Minis Review – Sky Force
Infinite Dreams‘ Sky Force was an instant classic when it released in 2005 on the Symbian, Windows Mobile and Palm mobile platforms. The game has since been ported over to the iPhone, and it has finally made its way over to the PlayStation 3 and PlayStation Portable by way of the PSN Minis program. Sporting retro top-down gameplay and 3D graphics, does this game handle well on these consoles?
Sky Force‘s premise is simple – you pick from three ships and three difficulty levels, and start from any level you have reached in the campaign, of which there are eight in total. The only difference between the difficulty levels is how often enemies fire and how high of a percentage of enemies in the level you have to destroy in order to pass it. That’s right, you don’t simply reach the end of the level and move on to the next – if you haven’t destroyed enough enemies you’ll have to do it again, with the same score and weapons as what you began the level with.
The graphics here look great on the PSP for a Minis title. The background is rendered in 3D, and scrolls along at a nice click while the enemies drop in on you from all sides. The enemies and your own aircraft are all two-dimensional sprites, and fit right in. Throughout each level there are also people to rescue on the ground, but because they are so small and consist of only a handful of pixels, often with the chaos of all the firepower they are hard to spot. The problem is exacerbated on the PS3 thanks to scaling.
Autofire is constantly on, with no way to stop your ship from firing. Yet at the end of each level you are given an accuracy score, which is practically guaranteed to climb no higher than 40 percent if you are lucky. The audio is also somewhat of a letdown. While the tunes themselves just scream retro, the volume is quite low and the tracks are short and repetitive. There is a nice synthetic-sounding voice effect applied when you rescue people, along with decent explosion effects.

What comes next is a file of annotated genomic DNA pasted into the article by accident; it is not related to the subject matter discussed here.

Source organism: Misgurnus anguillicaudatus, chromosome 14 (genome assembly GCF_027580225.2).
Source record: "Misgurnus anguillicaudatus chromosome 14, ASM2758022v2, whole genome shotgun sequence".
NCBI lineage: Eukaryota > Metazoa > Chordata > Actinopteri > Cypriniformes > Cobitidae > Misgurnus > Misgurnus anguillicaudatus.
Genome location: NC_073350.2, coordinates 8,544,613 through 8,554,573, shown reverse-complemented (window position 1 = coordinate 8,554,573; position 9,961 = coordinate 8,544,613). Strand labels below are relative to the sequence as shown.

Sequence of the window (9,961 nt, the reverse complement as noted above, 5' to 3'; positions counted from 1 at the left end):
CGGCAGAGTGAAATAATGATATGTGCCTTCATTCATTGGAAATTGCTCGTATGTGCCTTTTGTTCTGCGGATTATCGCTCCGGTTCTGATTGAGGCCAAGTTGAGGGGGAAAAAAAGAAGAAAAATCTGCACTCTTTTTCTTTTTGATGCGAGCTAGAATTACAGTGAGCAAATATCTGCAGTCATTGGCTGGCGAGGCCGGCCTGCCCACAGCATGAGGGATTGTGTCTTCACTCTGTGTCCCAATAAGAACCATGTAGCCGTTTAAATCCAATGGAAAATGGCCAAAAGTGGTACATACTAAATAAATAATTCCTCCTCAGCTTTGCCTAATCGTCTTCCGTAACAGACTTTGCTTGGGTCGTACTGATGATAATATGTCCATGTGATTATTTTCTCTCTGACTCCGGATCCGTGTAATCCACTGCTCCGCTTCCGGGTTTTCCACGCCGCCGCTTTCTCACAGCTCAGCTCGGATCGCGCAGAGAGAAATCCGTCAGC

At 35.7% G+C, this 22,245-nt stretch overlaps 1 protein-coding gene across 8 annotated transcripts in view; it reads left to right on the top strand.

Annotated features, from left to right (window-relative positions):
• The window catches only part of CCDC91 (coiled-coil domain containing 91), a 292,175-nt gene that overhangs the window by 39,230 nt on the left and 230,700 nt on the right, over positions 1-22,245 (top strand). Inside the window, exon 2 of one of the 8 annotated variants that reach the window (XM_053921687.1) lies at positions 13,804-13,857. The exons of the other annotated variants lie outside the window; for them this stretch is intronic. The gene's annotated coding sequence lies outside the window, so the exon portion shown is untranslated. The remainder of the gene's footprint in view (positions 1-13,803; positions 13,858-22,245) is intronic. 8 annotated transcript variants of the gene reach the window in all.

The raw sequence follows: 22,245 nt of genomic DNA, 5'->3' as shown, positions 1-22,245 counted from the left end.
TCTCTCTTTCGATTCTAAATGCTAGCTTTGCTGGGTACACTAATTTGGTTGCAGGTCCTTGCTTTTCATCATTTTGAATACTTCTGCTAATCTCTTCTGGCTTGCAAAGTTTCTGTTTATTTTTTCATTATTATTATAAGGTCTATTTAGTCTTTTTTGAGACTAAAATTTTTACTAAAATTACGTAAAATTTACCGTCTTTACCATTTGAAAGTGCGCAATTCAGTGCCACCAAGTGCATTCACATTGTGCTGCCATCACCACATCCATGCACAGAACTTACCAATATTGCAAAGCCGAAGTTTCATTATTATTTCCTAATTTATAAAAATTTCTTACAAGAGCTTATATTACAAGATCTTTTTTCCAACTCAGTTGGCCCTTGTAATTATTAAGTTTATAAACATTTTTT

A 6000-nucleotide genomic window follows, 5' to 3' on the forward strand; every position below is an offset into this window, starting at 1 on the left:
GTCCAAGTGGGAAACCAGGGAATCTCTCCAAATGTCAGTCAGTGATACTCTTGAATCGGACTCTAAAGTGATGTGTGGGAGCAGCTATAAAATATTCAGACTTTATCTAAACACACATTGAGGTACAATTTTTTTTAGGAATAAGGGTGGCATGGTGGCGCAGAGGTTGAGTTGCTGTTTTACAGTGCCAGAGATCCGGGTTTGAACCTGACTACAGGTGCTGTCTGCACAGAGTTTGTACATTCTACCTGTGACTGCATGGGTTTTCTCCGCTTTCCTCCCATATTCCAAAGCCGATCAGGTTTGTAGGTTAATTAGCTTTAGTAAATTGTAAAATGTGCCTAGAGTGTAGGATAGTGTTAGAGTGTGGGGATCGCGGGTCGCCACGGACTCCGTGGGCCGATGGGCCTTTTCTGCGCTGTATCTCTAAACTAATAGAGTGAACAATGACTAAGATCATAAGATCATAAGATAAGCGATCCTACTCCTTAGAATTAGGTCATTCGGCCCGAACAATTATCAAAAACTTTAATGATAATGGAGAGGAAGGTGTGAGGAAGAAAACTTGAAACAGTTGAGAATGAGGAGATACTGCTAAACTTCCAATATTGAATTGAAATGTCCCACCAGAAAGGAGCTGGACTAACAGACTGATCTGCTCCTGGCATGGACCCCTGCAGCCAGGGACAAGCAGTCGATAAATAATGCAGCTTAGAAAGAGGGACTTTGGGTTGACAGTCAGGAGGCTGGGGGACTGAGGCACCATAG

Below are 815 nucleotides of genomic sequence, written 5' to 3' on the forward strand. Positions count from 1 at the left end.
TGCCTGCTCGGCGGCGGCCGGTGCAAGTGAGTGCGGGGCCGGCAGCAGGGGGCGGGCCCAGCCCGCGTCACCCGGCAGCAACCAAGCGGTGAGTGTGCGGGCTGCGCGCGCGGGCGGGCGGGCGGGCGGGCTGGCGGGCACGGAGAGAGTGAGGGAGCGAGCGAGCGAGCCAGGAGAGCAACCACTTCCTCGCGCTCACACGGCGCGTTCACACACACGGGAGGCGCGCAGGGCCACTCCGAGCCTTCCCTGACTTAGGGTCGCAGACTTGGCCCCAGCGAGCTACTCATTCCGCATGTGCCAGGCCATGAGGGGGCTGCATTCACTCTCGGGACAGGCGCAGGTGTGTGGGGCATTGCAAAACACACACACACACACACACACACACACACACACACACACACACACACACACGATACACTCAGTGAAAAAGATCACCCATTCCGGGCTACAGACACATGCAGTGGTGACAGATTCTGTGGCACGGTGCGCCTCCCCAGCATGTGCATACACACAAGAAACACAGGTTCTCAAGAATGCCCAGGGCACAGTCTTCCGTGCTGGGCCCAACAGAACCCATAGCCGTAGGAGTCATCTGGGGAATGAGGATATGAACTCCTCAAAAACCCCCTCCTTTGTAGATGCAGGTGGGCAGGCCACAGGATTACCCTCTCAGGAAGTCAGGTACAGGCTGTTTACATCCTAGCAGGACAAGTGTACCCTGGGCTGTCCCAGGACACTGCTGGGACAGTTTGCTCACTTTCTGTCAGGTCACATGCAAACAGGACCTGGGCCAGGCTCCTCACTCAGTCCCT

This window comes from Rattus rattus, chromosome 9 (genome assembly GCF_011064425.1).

What would a shoot ’em up game be without powerups? You start the game with a rather weak shot, but that can be upgraded until you are launching what are essentially dual fireballs at your enemies, along with missiles that get more frequent as they get upgraded. A laser can also occasionally be picked up, which is limited to a few uses and best saved for end-level bosses. A separate highscore table for each difficulty level is a good addition for anyone looking to better themselves or compete with friends (passing the handheld of course, what with this being a minis title and thus not wireless-enabled). The levels are of a good length, usually around five minutes or so. The last few levels really ramp up in challenge no matter what difficulty level you pick, so fans of this genre should be happy.
When you get right down to it, this game is tailor-made for those who want to feel like they are back in the arcade playing 1942 or similar titles. The game’s framerate remains rocksteady throughout every level, and at times there are so many bullets and enemies flying across the screen that you may even lose sight of your plane. It is a fine example for the genre, but does not introduce anything new to the game that wasn’t there over five years ago. Sky Force is a fun diversion, and fans of the top-down shoot ’em up genre should definitely consider picking this up.
PlayStation LifeStyle’s Final Score
+ High score tables and multiple difficulty levels add replayability.
– Game is identical as it was over five years ago, audio can get repetitive.